7 Ways to Remedy Meaningless Work

A surprising number of Americans are professionally miserable right now. According to data collected by the Conference Board, a nonprofit research organization, 57% of workers told researchers that they were dissatisfied with their jobs. This often caused people to feel like they were wasting their lives and to ask themselves: “When I die, is anyone going to care?”


People want to feel that they’re making the world better no matter how small their contributions. Numerous studies have proven that after meeting workers’ financial needs, additional salary and benefits increases did not provide added job satisfaction.  An example of how meaning influences job satisfaction comes from a study published in 2001 by Amy Wrzesniewski of Yale and Jane Dutton, now a distinguished professor emeritus at the University of Michigan. They wanted to know why particular janitors at a large hospital were so much more enthusiastic than others. After conducting interviews, they found that some members of the janitorial staff saw their jobs not just as tidying up, but as a form of healing. One woman, for instance, mopped rooms inside a brain-injury unit where many patients were comatose. The woman’s duties were basic: change bedpans and pick up trash. But she also sometimes took the initiative to swap around the pictures on the walls, because she believed a subtle stimulation change in the unconscious patients’ environment might speed their recovery. She talked to other patients about their lives. “I enjoy entertaining the patients,” she told the researchers. “That is not really part of my job description, but I like putting on a show for them.” She would dance around, tell jokes to families sitting vigil at bedsides, and try to cheer up or distract everyone from the pain and uncertainty that otherwise surrounded them.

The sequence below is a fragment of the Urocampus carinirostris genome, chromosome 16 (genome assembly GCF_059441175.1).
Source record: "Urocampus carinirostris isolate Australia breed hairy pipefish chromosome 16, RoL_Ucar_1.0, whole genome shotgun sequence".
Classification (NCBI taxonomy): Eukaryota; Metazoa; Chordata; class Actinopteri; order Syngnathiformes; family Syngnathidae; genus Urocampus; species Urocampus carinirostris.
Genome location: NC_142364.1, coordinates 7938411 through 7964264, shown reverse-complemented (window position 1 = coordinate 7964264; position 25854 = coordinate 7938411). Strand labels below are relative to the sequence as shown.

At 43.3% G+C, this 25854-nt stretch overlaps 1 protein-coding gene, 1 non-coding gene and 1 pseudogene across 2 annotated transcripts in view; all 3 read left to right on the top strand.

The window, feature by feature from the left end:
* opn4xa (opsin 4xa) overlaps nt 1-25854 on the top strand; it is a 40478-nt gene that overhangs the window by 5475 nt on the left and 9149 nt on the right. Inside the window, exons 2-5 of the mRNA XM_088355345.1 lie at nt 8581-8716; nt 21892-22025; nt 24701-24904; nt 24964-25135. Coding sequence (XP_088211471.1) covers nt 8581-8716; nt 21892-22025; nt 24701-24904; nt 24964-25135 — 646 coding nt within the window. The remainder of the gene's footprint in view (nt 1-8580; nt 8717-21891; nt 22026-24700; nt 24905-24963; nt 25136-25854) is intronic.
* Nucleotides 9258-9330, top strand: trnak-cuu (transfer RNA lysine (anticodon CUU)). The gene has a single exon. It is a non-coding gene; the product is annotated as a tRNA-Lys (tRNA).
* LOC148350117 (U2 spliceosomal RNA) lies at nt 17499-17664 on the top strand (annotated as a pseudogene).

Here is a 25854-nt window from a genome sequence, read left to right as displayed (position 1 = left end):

A personal and professional example of how meaning transcends a seemingly negative environment is my wife who is the assistant director at a school for children with severe special needs. At her school,  no one can talk, few can walk, all are medically compromised, and up to the age of 21, no one is toilet trained. It might seem like a very depressing place, but it is anything but that. Numerous undergraduates who have volunteered at the school have described their experience as “life altering.” Many in fact have changed their majors from business to helping professions such as education, nursing, occupational and physical therapy.


Seven  “Take A Ways

  1. Most management teams do not know how to satisfy what their employees want -that their work is meaningful.
  2. No matter how large the paycheck or how many hours a day you work, if you don’t experience meaning, you are wasting your precious time and energy.
  3. You will experience job satisfaction when you feel that what you do really matters.
  4. A workplace that fosters meaningful work is essential for you to attract and retain millennials.
  5. As a leader, you will experience meaning when you help others experience meaningful work.
  6. People find satisfaction and meaning no matter what their positions are by viewing their work as a means to solve other people’s problems.
  7. The desire to help others improve their lives is the essence of transcendent leadership.


Action Step:


Click on the link that describes the Leadership Over Lunch: Transcendent-Based Leadership Online Semester Course which begins on Friday May 4 at 12 ET.